Lassie to the rescue
Put away the antidepressants -- the Lassie Foundation has a new album out Tuesday. The long-running Southland quintet's marriage of frothy pop and blissed-out shoegazer guitars has linked it sonically to such seemingly disparate acts as the Beach Boys and My Bloody Valentine. "Face Your Fun," says vocalist Wayne Everett, 34, "taps into the '80s thing we grew up with."
But hold on to your Members Only jacket. Unlike the wave of '80s fetishists mining the era's darker or dancier times, the Lassies' songwriting triumvirate of Everett, guitarist Jeff Schroeder and bassist Eric Campuzano has harked back, without discernible irony, to Flock of Seagulls. "You hear the chiming guitars, the bass, in things like early U2 and Flock of Seagulls, and it's pretty dramatic and majestic," Everett says. "We took the elements that were most inspirational to us and went for something that sounds fresh."
If the results are smile-inducing, the album's themes are more serious. In some ways, "Face Your Fun" is a midlife crisis album, documenting the encroachment of real-life responsibilities on an indie rocker's creative space. "When you get older -- at least in music years -- you can't make the same commitment you did when you were younger," Everett says. "It doesn't really lament. There's no 'Woe is me, I'm getting old.' It's more just acknowledging reality."
He shows Gratitude
Jonah Matranga's music is coming out of the bedroom. After three albums of intensely personal -- and, his followers would say, profoundly affecting -- indie pop as Onelinedrawing, he and collaborator Mark Weinberg have a new band, Gratitude, and an album coming out in March on Atlantic.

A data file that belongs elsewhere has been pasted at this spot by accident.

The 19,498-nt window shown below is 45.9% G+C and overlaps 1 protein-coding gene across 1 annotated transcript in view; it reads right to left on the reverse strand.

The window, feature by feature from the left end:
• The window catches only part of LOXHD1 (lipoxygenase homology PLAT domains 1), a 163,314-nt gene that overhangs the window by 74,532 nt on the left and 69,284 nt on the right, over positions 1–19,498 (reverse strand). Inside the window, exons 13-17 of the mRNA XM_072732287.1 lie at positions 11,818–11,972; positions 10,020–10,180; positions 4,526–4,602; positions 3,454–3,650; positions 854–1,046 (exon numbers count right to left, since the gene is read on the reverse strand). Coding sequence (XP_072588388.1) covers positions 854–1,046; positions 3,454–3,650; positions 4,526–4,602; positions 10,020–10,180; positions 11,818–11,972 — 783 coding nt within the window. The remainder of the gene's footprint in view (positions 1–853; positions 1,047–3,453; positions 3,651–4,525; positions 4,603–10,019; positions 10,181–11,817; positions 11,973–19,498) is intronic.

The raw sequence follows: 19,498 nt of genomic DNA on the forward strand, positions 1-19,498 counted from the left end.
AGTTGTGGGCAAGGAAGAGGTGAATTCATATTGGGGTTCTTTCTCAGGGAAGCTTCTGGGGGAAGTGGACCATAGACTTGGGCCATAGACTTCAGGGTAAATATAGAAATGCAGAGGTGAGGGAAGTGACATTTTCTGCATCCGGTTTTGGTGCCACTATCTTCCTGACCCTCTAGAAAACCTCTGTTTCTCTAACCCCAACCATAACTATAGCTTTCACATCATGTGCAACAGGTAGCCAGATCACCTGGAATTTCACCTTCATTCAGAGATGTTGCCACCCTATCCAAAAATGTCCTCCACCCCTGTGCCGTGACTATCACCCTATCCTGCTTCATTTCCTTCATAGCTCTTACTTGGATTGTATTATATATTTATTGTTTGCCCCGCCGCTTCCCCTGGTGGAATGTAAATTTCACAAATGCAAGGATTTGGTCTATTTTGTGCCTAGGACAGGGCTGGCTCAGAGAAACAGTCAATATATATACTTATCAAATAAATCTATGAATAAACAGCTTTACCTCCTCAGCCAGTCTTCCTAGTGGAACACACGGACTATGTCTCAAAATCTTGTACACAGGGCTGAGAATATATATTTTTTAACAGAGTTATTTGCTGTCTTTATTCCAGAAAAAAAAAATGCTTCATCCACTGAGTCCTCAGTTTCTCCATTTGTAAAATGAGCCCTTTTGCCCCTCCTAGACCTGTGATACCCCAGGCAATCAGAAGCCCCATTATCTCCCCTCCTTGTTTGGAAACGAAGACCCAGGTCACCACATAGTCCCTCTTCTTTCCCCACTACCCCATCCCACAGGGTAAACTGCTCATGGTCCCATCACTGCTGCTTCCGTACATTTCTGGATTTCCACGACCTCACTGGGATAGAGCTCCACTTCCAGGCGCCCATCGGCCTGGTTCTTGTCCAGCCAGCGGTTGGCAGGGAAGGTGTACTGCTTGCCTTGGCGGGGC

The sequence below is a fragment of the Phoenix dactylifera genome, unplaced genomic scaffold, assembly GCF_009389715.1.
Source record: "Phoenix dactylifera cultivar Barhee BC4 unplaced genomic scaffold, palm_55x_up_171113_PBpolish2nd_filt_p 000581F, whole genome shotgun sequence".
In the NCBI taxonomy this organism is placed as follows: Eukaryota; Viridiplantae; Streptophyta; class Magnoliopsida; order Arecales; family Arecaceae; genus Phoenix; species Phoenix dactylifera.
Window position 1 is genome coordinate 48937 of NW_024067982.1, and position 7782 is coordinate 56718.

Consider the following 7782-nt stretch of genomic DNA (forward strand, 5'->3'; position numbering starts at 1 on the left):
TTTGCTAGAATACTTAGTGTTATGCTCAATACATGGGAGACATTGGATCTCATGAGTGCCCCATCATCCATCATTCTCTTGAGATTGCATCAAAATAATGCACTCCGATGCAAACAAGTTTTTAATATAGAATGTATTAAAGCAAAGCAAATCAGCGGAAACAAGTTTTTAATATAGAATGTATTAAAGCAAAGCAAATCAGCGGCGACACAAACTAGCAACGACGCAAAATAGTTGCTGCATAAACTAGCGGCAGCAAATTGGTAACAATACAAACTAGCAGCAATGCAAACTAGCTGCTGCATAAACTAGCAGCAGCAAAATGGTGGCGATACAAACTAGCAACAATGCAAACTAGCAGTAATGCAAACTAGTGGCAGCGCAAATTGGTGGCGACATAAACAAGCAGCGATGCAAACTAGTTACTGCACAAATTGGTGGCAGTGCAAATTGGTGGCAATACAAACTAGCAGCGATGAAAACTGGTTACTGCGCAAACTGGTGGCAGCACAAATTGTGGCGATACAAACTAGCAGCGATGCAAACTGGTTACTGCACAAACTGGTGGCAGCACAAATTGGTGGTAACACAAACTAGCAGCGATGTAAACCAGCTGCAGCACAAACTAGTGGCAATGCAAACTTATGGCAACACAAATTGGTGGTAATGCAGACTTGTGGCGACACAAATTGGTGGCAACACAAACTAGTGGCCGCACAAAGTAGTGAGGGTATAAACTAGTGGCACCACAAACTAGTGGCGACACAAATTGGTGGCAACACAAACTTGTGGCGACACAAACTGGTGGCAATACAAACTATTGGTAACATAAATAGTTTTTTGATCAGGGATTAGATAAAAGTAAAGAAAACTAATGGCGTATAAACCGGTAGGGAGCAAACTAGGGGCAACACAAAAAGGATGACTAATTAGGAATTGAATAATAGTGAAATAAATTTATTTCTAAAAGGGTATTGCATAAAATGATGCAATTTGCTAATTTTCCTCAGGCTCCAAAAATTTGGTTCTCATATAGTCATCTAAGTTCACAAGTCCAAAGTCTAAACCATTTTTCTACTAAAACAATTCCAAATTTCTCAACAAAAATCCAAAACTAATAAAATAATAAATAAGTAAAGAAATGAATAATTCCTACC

It's straight-ahead rock, full of hooks and singalong choruses and exuberant bursts of guitar -- music that, rather than peering inward, "is much more outward," Matranga says.
"I've always drawn lines in the sand with my music," says Matranga, who began writing songs with Weinberg in 2003. "This is the first music I've made that could go anywhere -- and I don't just mean commercially but socially.... It's not as overtly self-referential or idiosyncratic."
But it's no less sincere -- the quality that has always made his bedroom pop a commodity. "I know there are some people who come and see me who are going to be surprised," says Matranga, whose quintet plays Wednesday at the Troubadour. "It feels weird, but in a good way."
Too bad that the year's headiest album of sociopolitical rock won't be released until election day. That's when "Reagan Baby," the debut from L.A. indie rock/hip-hop trio Ross Golan & Molehead, will finally come out, after an assortment of hurdles delayed it.... Metric, which plays the El Rey Theatre on Friday, aims to get busy this winter recording its follow-up to the New Wavy gem "Old World Underground, Where Are You Now?"